Design: Population-based matched case-control study conducted using administrative data.

Setting: The Italian Region of Piedmont (4.4 million inhabitants).

Participants: From a database of 282,000 patients treated with antidiabetic drugs, we identified 14,613 hospitalisations for HF, 7212 incident cases, and 1727 hospital re-admissions between 2008 and 2012; each case was matched for gender, age and antidiabetic therapy with 10 controls; cases and controls were compared for exposure to DPP-4i.

Outcome Measures: ORs and 95% CIs were calculated by fitting a conditional logistic model. All analyses were adjusted for available risk factors for HF.

Results: We found no increased risk of hospitalisation for HF associated with the use of DPP-4i (OR for admission for HF 1.00 (0.94 to 1.07), incident HF1.01 (0.92 to 1.11), recurrent HF 1.02 (0.84 to 1.22)). All-cause mortality was 6% lower in DPP-4i users (p<0.001), whereas insulin users showed an excess of risk for any type of hospital admission (19%) and death (20%) (p<0.001).

Conclusions: Our findings suggest that, in an unselected population of diabetic patients, the use of DPP-4i is not associated with an increased risk of HF. The favourable impact on all-cause mortality should be viewed with caution and also other explanations investigated.
View Article and Find Full Text PDF

Download full-text PDF

Source
http://dx.doi.org/10.1136/bmjopen-2015-007959DOI Listing
http://www.ncbi.nlm.nih.gov/pmc/articles/PMC4458680PMC
June 2015

Incretin therapies and risk of hospital admission for acute pancreatitis in an unselected population of European patients with type 2 diabetes: a case-control study.

Lancet Diabetes Endocrinol 2014 Feb 12;2(2):111-5. Epub 2013 Nov 12.

Epidemiology Unit, ASL TO3, Regione Piemonte, Grugliasco, Italy.

Background: Previous studies have yielded conflicting results about the association between incretin therapies and acute pancreatitis. We aimed to compare the occurrence of acute pancreatitis in a population of patients with type 2 diabetes who received incretins compared with those who received other antidiabetic treatment.

Methods: In our population-based matched case-control study, we extracted information from an administrative database from Piedmont, Italy (containing data for 4·4 million inhabitants). From a dataset of 282,429 patients receiving treatment with antidiabetic drugs for type 2 diabetes, we identified 1003 cases older than 41 years who had been admitted to hospital for acute pancreatitis between Jan 1, 2008, and Dec 31, 2012, and 4012 controls who were matched for sex, age, and time of start of antidiabetic therapy. We compared incretin exposure in cases and controls with a conditional logistic regression model, expressed as odds ratios (ORs [95% CI]). We adjusted all analyses for risk factors of acute pancreatitis, as ascertained by hospital discharge records, and concomitant use of metformin or glibenclamide.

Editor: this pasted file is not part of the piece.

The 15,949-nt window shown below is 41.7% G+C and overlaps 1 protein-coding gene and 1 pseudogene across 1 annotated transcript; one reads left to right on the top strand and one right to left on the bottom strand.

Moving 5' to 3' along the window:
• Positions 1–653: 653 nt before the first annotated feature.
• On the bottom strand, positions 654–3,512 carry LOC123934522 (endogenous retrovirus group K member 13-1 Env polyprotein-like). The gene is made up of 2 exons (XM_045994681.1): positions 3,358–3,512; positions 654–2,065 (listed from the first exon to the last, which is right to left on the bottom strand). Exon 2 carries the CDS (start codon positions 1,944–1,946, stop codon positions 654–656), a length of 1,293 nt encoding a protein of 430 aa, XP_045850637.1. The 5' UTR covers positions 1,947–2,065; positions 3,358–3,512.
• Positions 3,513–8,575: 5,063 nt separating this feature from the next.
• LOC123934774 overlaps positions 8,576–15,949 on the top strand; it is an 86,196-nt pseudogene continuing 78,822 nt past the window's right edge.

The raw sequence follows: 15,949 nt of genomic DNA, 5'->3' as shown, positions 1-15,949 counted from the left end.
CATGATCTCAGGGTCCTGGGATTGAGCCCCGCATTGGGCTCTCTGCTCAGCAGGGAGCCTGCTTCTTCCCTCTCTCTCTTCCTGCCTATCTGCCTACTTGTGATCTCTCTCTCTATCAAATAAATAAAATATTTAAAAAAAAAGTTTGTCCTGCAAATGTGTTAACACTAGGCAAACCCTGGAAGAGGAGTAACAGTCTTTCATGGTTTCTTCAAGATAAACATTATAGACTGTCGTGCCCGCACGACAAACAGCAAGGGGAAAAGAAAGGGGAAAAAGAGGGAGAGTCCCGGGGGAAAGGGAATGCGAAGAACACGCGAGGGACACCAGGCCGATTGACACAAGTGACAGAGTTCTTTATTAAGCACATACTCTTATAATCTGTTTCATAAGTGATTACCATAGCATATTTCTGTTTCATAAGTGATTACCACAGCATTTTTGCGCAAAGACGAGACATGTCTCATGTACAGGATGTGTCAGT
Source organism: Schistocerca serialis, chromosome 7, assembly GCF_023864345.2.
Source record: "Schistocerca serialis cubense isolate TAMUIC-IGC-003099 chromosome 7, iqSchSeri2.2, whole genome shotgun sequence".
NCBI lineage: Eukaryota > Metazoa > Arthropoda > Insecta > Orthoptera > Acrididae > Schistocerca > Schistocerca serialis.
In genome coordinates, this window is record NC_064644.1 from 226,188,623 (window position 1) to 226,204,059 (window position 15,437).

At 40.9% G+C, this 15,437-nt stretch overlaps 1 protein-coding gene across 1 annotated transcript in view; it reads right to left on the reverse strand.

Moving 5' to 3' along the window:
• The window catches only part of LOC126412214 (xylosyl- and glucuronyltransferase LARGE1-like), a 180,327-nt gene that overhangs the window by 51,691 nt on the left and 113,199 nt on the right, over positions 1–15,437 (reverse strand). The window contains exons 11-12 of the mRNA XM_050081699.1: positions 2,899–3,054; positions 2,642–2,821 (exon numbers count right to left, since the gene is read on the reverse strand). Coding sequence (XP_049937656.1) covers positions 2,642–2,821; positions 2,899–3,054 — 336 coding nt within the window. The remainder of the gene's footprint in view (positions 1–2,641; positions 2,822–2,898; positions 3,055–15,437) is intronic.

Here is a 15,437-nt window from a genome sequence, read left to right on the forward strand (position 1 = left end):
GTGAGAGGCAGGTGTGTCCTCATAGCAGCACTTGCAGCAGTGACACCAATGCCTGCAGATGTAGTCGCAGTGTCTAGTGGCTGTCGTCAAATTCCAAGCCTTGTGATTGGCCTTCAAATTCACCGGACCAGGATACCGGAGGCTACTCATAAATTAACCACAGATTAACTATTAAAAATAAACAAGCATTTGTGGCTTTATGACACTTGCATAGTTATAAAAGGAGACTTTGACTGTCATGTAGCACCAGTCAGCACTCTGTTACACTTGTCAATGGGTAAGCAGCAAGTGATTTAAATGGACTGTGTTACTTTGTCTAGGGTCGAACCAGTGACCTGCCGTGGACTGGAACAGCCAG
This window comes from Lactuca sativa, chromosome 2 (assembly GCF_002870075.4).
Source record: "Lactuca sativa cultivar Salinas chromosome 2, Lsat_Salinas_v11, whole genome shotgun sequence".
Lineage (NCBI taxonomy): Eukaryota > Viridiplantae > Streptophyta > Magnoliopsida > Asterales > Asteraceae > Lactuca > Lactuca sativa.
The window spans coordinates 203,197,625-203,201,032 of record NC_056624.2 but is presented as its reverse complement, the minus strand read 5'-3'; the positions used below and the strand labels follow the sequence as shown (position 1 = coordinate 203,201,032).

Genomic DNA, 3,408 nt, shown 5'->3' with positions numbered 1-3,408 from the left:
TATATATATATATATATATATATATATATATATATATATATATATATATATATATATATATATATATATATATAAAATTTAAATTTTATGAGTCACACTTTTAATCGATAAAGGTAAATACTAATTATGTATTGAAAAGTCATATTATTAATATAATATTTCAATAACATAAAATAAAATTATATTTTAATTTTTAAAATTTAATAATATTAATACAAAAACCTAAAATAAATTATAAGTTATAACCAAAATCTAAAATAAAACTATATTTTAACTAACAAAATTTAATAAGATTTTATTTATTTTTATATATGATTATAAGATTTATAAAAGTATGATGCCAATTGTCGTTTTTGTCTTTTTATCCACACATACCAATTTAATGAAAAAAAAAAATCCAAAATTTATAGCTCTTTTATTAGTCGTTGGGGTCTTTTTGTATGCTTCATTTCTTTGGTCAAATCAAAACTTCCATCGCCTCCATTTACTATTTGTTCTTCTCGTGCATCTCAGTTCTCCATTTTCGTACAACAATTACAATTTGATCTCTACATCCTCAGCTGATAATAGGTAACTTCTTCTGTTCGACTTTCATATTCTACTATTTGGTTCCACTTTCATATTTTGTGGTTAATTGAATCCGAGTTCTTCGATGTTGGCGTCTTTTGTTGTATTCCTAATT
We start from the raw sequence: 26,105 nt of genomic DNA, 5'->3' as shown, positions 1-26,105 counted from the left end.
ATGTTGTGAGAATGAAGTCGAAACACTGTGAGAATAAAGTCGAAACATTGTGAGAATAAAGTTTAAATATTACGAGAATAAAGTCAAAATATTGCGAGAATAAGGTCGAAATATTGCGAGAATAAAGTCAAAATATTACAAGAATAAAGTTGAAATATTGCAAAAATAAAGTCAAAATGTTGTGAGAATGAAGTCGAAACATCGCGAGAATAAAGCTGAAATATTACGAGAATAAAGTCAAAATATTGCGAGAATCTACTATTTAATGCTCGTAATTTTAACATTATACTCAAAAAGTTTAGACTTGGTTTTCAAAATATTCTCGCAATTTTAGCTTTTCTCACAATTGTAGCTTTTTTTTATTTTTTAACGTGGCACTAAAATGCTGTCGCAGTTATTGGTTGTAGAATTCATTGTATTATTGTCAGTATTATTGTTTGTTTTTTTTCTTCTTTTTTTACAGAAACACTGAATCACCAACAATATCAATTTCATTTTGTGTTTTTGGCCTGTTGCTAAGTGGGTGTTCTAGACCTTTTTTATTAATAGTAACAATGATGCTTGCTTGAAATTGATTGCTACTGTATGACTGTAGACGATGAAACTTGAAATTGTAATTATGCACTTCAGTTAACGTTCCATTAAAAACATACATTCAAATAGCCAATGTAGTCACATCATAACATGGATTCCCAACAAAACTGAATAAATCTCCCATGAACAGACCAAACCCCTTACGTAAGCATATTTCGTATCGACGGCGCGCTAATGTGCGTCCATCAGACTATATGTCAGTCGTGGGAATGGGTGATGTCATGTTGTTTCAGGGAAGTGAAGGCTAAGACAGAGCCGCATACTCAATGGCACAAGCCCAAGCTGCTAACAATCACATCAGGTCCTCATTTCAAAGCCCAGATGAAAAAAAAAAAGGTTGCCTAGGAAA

Findings: The mean age of cases and controls (72·2 years [SD 11·1]) was high, as expected in an unselected diabetic population in Europe. After adjustment for available confounders, use of incretins in the 6 months before hospital admission was not associated with increased risk of acute pancreatitis (OR 0·98, 95% CI 0·69-1·38; p=0·8958).

Interpretation: Our findings suggest that, in an unselected population, use of incretins is not associated with an increased risk of acute pancreatitis. Larger studies are needed to clarify whether age or type of incretin therapy could affect the risk of acute pancreatitis in patients with type 2 diabetes.

Funding: Chaira Medica Association, Chieri, Italy.
View Article and Find Full Text PDF

Download full-text PDF

Source
http://dx.doi.org/10.1016/S2213-8587(13)70147-5DOI Listing
February 2014

Care of acute myocardial infarction in the coronary care units of Piedmont in 2007: results from the 'PRIMA_sweet' region-wide survey.

J Cardiovasc Med (Hagerstown) 2013 May;14(5):354-63

SSD Emodinamica, Dipartimento Cardiovascolare AO S. Croce, Via Coppino 26, 12100 Cuneo, Italy.

Background: The treatment of acute myocardial infarction (AMI), both with ST-segment elevation [ST-elevation myocardial infarction (STEMI)] and non-ST-segment elevation [non-ST-elevation myocardial infarction (NSTEMI)], is evolving in Piedmont, with an increase in interventional procedures and hub-and-spoke networks. This new region-wide survey provides updated assessment of the management of STEMI and unprecedented data on NSTEMI.

Methods: In 30 coronary care units in Piedmont, all patients with AMI symptoms of duration less than 48 h, between January and March 2007, were included.